True, it had been a bit on the dry side but the cold and rainy weather can stop now so we can get back out into the gardens. I suspect many New England gardeners
are a bit behind in our garden chores. We in the Northeast, however, have much to be thankful for in terms of weather considering all those whose homes,
businesses and croplands are being submerged by the Mississippi River right now.

Also, Midwest wheat, corn and soybean farmers have had to delay planting many of their fields due to soggy conditions. I just heard on the news this morning
that in at least one area less than 50 percent of the fields were planted when typically more than 90 percent are by now. This is bad news for the farmers and
bad news for us in terms of food prices.

The unpredictability of the weather just strengthens the argument for broad support of local farms. The local food and community supported agriculture movement has
been growing and I encourage all to support it. Of course, many are bringing this message even closer to home by growing their own vegetables and fruits
either in the backyard or in community gardens.

Back to the problem of soggy ground. Experienced gardeners know not to work the soil when it is too wet because it will quickly become compacted and that makes for
difficult plant growing conditions. If every step you take leaves an impression that glistens with water (or if you have creatures, like this wood frog milling about the wet garden) – stop! Better to catch up on indoor chores.

Wood frog

That being said, there’s only so long one can wait to plant the rest of the lettuce and beet seeds, the potatoes, and the broccoli and cabbage transplants. In some
instances, planting can be done but conscientiously, and with considerations of soil conditions. If a handful of soil isn’t dripping when squeezed, transplants
can be gingerly set out taking care not to compact the soil around them. You could try sowing some seeds in a previously prepared seedbed covering them with
some crumbled, soil and not packing it down. If these areas seem to be compacted when they dry out, go over the soil lightly with a hand cultivator or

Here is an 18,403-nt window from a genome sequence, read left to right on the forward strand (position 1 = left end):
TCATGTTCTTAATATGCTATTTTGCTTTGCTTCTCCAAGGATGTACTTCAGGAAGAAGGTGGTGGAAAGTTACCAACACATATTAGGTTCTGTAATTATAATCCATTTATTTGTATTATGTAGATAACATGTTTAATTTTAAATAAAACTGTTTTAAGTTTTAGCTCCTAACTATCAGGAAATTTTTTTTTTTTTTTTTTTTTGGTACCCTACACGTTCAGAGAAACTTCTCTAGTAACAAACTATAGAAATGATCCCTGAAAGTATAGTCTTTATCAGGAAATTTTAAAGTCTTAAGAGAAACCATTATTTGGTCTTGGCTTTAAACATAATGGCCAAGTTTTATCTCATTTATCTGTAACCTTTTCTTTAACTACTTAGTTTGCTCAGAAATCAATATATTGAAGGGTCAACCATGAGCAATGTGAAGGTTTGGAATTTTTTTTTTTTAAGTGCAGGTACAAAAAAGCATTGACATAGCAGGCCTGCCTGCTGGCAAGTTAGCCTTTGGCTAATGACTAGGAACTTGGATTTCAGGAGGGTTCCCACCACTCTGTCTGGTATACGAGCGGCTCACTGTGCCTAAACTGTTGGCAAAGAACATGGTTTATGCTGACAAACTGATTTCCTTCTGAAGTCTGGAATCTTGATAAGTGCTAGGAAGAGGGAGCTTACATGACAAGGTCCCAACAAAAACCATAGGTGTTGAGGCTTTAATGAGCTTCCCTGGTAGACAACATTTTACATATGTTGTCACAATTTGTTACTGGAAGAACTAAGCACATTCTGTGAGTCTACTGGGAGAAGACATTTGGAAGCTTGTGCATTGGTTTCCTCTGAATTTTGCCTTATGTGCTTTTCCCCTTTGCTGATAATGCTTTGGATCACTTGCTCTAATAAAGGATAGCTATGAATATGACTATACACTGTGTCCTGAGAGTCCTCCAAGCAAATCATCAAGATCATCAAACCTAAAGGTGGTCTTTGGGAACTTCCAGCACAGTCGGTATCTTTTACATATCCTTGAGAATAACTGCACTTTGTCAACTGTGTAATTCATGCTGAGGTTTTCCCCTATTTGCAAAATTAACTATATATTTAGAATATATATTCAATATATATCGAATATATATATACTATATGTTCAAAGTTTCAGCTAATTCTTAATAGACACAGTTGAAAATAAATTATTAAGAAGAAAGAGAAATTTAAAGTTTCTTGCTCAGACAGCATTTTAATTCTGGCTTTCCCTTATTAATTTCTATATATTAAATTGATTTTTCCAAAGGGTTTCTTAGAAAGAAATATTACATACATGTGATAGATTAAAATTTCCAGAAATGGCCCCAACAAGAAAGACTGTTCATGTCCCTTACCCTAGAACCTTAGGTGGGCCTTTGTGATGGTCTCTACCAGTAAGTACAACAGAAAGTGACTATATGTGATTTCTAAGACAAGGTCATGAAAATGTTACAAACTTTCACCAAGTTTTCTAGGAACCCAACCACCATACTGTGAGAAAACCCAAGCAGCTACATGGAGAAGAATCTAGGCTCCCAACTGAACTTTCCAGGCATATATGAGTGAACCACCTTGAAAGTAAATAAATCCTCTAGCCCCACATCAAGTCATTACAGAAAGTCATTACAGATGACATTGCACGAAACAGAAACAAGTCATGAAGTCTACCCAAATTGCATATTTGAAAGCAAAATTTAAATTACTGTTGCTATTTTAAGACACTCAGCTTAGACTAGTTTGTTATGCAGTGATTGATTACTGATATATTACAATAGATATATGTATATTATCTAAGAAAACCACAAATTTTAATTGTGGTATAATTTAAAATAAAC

other tool.

Planting in wet soil and going back in to undo any damage when the soil dries out only really works for small areas. Spring weather is always unpredictable but there
are certain techniques one can work into the garden plan to give your gardens the best chance to an early start. Working the soil with a rototiller,
broadfork, or turning fork is not advisable when the soil is too wet even if amendments like limestone and fertilizer have to be added. This much activity
can cause severe compaction so either wait until the soil dries out or till in the fall so beds are ready for planting in the spring with minimal cultivation.
Necessary amendments can be applied to the surface and scratch them in as the soil dries. Permanent paths stepping stones, and raised beds help in areas that
are slow to dry in the spring.

On May 19th, the Connecticut Envirothon celebrated its 20th Field Day at Rocky Neck State Park in East Lyme, CT. Thirty-four or more high schools sent teams of students trained in various environmental topics to compete in the state Envirothon with the winner going on to compete in the National Envirothon which I think is being held in New Brunswick this year.  The wet weather made for some difficult questions at the soils station as the pit continued to fill up with water!

Soil pit at 2011 CT Envirothon Field Day filled with water - again!

Let’s wish for some nicer, drier spring planting weather but I have to say that this cool weather has made for a lovely, lengthy spring bulb show and primrose
blooms lasting almost a month.

Yellow and gold primulas brighten up dark, rainy days

Good gardening to you!